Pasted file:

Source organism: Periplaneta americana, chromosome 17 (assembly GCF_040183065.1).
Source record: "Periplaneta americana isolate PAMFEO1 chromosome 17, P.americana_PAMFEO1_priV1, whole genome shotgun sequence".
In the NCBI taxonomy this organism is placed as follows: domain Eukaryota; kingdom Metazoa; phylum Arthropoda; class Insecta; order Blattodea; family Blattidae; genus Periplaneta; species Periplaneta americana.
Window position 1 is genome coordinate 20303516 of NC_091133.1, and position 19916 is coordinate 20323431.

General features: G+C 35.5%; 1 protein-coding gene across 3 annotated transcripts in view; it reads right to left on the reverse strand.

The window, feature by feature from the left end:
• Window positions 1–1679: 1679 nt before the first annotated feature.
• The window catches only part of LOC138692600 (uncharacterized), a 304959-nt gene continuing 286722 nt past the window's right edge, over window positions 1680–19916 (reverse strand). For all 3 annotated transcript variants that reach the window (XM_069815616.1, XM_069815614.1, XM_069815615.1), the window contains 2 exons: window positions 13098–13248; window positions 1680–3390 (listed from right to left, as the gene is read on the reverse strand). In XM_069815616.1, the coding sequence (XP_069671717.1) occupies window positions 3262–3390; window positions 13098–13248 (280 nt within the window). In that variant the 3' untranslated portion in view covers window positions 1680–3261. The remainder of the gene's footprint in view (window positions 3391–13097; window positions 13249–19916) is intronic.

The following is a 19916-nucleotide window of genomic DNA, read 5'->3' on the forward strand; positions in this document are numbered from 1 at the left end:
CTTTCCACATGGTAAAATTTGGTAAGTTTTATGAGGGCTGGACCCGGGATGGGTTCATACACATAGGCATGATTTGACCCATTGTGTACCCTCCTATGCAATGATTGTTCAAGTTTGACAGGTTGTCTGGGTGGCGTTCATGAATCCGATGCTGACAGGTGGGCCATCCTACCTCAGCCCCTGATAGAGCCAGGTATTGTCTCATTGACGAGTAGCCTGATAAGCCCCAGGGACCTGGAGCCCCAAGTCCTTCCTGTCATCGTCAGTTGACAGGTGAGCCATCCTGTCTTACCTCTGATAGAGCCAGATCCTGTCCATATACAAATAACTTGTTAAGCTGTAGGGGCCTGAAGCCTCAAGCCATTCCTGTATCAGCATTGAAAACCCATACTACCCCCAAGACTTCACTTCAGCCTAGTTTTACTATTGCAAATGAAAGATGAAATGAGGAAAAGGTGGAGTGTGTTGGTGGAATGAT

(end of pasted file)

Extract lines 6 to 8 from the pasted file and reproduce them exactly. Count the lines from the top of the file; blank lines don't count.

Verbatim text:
The window, feature by feature from the left end:
• Window positions 1–1679: 1679 nt before the first annotated feature.
• The window catches only part of LOC138692600 (uncharacterized), a 304959-nt gene continuing 286722 nt past the window's right edge, over window positions 1680–19916 (reverse strand). For all 3 annotated transcript variants that reach the window (XM_069815616.1, XM_069815614.1, XM_069815615.1), the window contains 2 exons: window positions 13098–13248; window positions 1680–3390 (listed from right to left, as the gene is read on the reverse strand). In XM_069815616.1, the coding sequence (XP_069671717.1) occupies window positions 3262–3390; window positions 13098–13248 (280 nt within the window). In that variant the 3' untranslated portion in view covers window positions 1680–3261. The remainder of the gene's footprint in view (window positions 3391–13097; window positions 13249–19916) is intronic.